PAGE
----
Jan 202013

Tonight I was blissfully happy.

My teenage son, Sunshine, his friend, and I were given free tickets to the Arturo Sandoval Save the Music concert at our beautiful local theater.  I could not keep the grin off my face. I sat on the edge of my seat with tears in my eyes watching teenagers, classmates of my son, play in the first ever Arturo Sandoval Institute Allstar Student Jazz Band opening for Arturo Sandoval himself.  I was filled with pride and joy as I watched kids I ‘know’ step up and play with skill and heart. One of them even got to sub in with Arturo Sandoval’s band at one point.





As a bonus, the actor Andy Garcia introduced Sandoval and then played bongos in his band. (Yes, he actually plays the bongos, as well as the conga and piano.)  





Sunshine had his own fan boy experience watching sax player and band leader Gordon Goodwin play as part of Sandoval’s band.


Arturo Sandoval was wonderful.  He’s not only musically talented, but he’s very funny and a great teacher.  His banter between songs was priceless.   Paying tribute to his mentor, Dizzy Gillespie, in words and music, he explained how Gillespie helped invent Be-Bop when Swing was all the rage.  He confessed that growing up in Cuba, music saved his life.  It was in 1990,when Sandoval was on tour with Dizzy Gillespie, that he was able to defect to the United States from Cuba.


Not one to take without giving, he has created the Arturo Sandoval Institute to preserve instrumental music education in public schools and universities worldwide. Part of the proceeds from the night go to our city’s arts organization as well as our local school district’s educational foundation.  

I find it hard to put in to words just what watching good live music does to me.  It’s as if my soul wants to leap out and dance.  When I watch kids or teenagers pour their hearts into their music, I can barely contain myself.  It is one of the most transcendent things I’ve experienced.

Tonight, I am grateful to my son for asking his band teacher for an extra ticket for his mom.  And, once again, I’m grateful for music.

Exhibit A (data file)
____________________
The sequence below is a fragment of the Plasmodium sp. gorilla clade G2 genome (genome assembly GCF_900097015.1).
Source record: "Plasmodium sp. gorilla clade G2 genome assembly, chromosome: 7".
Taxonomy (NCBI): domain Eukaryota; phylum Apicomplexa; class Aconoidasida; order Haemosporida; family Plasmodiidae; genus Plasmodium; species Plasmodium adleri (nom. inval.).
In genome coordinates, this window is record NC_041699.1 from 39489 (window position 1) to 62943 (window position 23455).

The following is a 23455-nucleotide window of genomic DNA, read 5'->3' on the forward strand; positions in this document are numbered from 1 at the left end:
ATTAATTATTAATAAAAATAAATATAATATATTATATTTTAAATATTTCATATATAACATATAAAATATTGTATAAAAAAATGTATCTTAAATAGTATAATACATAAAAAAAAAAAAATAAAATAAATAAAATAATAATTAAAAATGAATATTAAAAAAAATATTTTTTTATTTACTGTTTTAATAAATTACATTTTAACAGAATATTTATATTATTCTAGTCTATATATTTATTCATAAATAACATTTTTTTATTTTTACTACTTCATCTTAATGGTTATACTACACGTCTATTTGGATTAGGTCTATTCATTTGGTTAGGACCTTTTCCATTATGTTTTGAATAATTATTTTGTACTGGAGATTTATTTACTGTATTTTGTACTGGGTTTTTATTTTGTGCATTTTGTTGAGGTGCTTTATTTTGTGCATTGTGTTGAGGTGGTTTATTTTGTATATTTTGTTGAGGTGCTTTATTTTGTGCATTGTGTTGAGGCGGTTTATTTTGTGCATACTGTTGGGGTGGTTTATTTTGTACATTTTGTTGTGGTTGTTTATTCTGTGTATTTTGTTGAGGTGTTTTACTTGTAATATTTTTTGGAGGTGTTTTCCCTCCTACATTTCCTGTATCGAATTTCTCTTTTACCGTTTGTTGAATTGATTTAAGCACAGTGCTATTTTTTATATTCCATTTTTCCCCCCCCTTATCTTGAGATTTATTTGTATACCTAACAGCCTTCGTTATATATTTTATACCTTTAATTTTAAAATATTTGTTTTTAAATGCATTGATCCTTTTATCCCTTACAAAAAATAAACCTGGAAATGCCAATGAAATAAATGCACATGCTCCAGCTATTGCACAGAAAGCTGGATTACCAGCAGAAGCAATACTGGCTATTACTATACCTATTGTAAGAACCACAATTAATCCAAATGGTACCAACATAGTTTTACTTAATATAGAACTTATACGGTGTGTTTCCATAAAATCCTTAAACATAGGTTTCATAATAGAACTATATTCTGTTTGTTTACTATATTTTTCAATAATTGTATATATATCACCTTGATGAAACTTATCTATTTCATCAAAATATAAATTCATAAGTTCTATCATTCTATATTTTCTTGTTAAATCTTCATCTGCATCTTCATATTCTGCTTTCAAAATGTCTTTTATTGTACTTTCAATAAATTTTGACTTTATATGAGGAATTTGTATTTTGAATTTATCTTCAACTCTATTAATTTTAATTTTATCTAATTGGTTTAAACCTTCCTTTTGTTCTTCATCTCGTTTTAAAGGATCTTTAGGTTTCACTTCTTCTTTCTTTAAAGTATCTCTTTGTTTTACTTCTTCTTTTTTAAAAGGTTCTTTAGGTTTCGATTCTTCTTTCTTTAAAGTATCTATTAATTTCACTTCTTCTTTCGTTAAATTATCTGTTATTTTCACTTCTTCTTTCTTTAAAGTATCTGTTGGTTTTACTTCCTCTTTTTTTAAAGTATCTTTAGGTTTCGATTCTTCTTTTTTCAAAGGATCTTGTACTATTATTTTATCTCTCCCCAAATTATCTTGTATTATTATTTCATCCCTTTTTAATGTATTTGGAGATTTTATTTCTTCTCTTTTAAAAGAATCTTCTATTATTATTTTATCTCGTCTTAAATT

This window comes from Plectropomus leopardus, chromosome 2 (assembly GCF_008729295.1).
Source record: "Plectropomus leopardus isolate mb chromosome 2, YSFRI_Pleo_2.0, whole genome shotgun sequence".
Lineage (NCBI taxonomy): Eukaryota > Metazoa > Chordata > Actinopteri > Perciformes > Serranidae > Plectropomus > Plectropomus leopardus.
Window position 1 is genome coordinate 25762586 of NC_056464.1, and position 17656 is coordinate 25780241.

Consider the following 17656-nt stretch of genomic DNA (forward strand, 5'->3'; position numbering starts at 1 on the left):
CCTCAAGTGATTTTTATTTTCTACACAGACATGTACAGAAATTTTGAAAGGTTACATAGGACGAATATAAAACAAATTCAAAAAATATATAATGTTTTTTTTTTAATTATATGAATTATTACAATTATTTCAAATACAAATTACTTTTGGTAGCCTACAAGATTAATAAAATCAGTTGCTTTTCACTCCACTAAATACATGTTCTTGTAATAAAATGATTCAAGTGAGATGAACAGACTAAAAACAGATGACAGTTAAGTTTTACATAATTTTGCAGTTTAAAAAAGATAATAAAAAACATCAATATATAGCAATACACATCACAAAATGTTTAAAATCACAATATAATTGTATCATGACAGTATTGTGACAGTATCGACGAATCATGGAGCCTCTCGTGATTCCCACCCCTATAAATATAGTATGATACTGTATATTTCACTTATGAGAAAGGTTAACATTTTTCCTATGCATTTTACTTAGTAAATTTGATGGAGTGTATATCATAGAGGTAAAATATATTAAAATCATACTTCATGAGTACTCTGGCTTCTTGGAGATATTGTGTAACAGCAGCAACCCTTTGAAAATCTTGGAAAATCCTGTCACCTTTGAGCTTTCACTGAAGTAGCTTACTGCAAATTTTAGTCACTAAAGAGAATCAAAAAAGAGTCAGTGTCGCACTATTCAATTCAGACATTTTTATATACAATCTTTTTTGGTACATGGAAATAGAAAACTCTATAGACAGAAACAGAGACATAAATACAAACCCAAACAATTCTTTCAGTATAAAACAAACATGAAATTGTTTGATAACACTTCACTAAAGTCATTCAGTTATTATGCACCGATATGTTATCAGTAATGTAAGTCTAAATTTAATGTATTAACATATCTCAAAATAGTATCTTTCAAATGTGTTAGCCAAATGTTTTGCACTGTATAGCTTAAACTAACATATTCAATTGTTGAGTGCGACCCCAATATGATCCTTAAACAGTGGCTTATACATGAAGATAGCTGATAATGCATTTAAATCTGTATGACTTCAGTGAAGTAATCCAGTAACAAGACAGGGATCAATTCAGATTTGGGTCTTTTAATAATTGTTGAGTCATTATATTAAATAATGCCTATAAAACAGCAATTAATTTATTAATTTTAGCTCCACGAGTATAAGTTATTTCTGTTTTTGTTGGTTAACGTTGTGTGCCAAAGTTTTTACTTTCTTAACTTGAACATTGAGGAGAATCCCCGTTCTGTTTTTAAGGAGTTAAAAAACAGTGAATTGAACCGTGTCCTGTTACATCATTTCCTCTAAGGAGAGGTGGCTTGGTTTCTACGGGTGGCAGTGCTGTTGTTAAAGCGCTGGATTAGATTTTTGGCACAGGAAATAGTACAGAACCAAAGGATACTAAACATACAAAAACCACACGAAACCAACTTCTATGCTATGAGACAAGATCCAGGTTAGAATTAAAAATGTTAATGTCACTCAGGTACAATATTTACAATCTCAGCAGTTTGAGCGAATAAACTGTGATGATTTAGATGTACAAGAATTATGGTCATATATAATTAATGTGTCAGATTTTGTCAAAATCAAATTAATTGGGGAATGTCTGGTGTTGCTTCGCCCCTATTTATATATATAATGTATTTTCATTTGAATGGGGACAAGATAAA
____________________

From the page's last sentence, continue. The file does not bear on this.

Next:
Posted by at 09:17
Jan 092013

Anne Lamott has a new book out called “Help. Thanks. Wow.” It’s sub-titled “Three Essential Prayers.”  I know this only because I heard her interviewed on NPR.  I haven’t read the book, but I did purchase it: I gave it to my sister-in-law for Christmas.  This hasn’t stopped me from thinking about these three prayers: Help. Thanks. Wow.

I’m not very good at the first one: Help.  It’s not asking God for help that trips me up, it’s asking anyone.  Truthfully, it’s not just asking for help, it’s accepting it too. For years, accepting help meant admitting that I couldn’t do it myself.  I didn’t like that.  

I still don’t.  

I like feeling capable. 


I’m getting better at asking God for help, or so I thought.  Being weaker than the Creator of the Universe carries no shame, right?


Seriously, there are some things that I just can’t figure out and, after struggling on my own, I’ve finally thrown up my hands and tossed the problem to God.  That’s how it looks in my head, as if God and I are playing some cosmic form of catch with this rubik’s cube of a situation that needs to be twisted and turned until it is restored to order.

I did it the other day.  Hubby and I were talking about the future: sending Sunshine off to college, dealing with the guy that hasn’t paid us for work after 9 months, Hubby’s career –  mostly things that I can’t control, don’t want to control, and shouldn’t control.  So I lobbed it up: “I trust you, Jesus.”  

Honestly, that’s all I said in my head: “I trust you, Jesus.” and I repeated it over the next few days.  When I woke up in the middle of the night and started worrying. When I woke up in the morning and started obsessing. When I looked at our bank balance and started panicking. “I trust you, Jesus.”

At the same time, I made a list and a plan and started baby stepping through that plan.  Just in case God threw the problem back to me.

And then it happened.

Something changed.

God answered.


Hubby got a call for an awesome gig, a chance to travel with good pay for just long enough, but not too long, to an exotic location.

He accepted the gig and my prayer became both “Thanks!” and “Wow!” at the same time.   But, wait…..

This is so outside of what I was expecting that I’m having trouble accepting the answer.  I keep thinking it will fall through, they’ll hire someone else, the timing won’t work out, something bad will happen.  While I am saying “Thanks.” and “Wow”, I am also saying “Wait. Really?  Seriously?  Are you sure?”

I don’t know what it is, but I just can’t wrap my head around this answer.  I’m not sure if I’m doubting God or the magnitude of His goodness, but this is really hard for me to accept.  I’m a little surprised at my lack of faith, or whatever this is.

I know God answers prayer.  

I know God answers my prayers.   

Maybe I have been keeping my prayers general lately. You know “Bless so-and-so.  Help so-and-so.” This was another general prayer- my version of ‘Help’- and God came back with a zinger right down the middle,  an answer so ‘perfect’ that I couldn’t have dreamed it up.  Let’s be clear: I NEVER would have dreamed this up.

Maybe that’s the point.

Looking back over my journal from the last week, I actually did spend some time with Ephesians 3:20: